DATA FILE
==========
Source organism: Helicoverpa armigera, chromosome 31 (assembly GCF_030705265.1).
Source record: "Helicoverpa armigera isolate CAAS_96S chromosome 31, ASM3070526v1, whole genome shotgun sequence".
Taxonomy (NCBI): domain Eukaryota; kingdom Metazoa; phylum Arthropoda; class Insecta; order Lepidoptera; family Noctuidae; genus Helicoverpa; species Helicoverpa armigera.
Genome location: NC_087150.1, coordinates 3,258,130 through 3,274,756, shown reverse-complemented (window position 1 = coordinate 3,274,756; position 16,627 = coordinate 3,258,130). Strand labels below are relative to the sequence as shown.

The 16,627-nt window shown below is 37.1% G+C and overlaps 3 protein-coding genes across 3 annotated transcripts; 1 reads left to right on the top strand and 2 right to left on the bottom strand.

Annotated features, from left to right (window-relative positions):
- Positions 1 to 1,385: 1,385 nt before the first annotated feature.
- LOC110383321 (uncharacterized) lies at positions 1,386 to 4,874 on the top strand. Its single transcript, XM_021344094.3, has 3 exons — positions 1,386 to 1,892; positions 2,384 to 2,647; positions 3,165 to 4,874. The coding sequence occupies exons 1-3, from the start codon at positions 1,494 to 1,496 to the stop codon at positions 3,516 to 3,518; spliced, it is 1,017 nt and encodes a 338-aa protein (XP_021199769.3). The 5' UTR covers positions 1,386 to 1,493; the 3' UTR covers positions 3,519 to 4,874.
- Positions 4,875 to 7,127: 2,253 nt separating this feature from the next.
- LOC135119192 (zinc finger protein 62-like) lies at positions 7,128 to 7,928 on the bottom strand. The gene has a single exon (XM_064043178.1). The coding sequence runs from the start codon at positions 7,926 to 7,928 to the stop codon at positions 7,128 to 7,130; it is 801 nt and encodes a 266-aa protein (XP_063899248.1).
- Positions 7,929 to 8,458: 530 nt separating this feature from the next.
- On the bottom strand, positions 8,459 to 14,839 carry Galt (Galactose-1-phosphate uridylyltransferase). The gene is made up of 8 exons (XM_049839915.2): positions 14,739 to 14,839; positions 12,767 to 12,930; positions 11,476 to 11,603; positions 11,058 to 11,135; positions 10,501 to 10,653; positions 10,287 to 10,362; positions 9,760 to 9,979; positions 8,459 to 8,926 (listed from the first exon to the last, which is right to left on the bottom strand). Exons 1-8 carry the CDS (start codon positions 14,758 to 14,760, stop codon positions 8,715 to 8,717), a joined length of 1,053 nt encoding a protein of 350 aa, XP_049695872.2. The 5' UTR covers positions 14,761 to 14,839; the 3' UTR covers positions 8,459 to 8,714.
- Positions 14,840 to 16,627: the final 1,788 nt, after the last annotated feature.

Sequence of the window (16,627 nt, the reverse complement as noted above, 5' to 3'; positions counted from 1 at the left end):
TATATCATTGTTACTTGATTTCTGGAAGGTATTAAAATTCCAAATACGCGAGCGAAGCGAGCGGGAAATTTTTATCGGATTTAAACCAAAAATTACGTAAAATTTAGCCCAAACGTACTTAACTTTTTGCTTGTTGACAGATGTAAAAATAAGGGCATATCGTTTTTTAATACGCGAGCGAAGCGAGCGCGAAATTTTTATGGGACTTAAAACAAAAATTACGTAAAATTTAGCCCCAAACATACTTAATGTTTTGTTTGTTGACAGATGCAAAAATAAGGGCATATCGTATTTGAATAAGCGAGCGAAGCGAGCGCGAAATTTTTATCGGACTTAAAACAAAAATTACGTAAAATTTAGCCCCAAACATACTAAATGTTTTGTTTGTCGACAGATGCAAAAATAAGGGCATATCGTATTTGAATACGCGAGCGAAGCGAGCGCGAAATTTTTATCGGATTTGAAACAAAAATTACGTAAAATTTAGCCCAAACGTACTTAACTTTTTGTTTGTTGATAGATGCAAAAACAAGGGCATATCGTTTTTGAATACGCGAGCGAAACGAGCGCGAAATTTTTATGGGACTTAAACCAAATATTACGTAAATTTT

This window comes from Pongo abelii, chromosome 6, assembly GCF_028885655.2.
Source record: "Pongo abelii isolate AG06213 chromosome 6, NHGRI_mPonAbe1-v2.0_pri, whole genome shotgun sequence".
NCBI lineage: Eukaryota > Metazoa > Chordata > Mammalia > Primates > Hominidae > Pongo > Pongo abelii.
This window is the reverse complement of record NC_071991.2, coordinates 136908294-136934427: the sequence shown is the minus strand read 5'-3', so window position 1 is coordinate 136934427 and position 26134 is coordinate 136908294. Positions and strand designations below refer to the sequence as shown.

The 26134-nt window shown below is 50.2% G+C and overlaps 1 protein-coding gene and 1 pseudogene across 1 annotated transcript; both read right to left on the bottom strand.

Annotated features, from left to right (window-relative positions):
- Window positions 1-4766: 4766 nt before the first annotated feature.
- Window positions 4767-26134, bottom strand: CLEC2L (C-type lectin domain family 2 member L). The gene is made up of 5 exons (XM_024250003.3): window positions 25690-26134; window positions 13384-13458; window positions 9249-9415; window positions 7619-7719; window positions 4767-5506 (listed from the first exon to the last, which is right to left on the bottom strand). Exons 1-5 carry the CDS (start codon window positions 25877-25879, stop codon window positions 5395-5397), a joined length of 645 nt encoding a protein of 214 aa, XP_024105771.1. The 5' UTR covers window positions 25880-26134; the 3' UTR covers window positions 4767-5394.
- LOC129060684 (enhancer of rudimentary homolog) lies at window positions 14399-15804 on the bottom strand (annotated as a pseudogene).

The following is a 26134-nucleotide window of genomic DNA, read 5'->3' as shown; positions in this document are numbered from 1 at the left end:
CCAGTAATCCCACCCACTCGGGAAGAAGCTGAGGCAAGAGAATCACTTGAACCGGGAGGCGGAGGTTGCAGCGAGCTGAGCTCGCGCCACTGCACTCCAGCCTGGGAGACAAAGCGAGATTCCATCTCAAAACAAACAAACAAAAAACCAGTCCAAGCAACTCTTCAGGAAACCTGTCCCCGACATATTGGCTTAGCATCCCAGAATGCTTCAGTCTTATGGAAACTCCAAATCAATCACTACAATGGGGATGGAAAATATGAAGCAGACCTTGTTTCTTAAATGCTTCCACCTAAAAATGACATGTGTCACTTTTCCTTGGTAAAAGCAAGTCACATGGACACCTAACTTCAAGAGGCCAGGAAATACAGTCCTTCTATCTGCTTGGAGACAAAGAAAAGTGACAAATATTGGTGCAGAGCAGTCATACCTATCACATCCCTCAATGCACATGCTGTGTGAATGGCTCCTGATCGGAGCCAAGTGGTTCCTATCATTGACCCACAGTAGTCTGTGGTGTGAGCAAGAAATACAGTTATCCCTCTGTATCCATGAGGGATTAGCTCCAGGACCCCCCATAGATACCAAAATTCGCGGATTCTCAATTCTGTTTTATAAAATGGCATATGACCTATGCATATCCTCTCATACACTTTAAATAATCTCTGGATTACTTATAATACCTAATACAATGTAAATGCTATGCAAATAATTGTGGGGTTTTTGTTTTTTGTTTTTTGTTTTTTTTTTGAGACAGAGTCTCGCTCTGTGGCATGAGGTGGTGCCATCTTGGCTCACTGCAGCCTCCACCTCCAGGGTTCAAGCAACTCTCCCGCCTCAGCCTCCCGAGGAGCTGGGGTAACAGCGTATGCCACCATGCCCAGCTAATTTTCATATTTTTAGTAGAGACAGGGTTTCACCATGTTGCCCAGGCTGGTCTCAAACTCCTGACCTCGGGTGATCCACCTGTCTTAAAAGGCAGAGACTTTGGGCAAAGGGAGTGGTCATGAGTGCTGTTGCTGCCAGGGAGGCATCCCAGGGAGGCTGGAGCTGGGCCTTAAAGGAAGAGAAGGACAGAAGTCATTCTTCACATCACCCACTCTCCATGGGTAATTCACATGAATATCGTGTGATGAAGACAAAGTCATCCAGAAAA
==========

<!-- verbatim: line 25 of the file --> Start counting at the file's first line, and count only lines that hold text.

The following is a 26134-nucleotide window of genomic DNA, read 5'->3' as shown; positions in this document are numbered from 1 at the left end: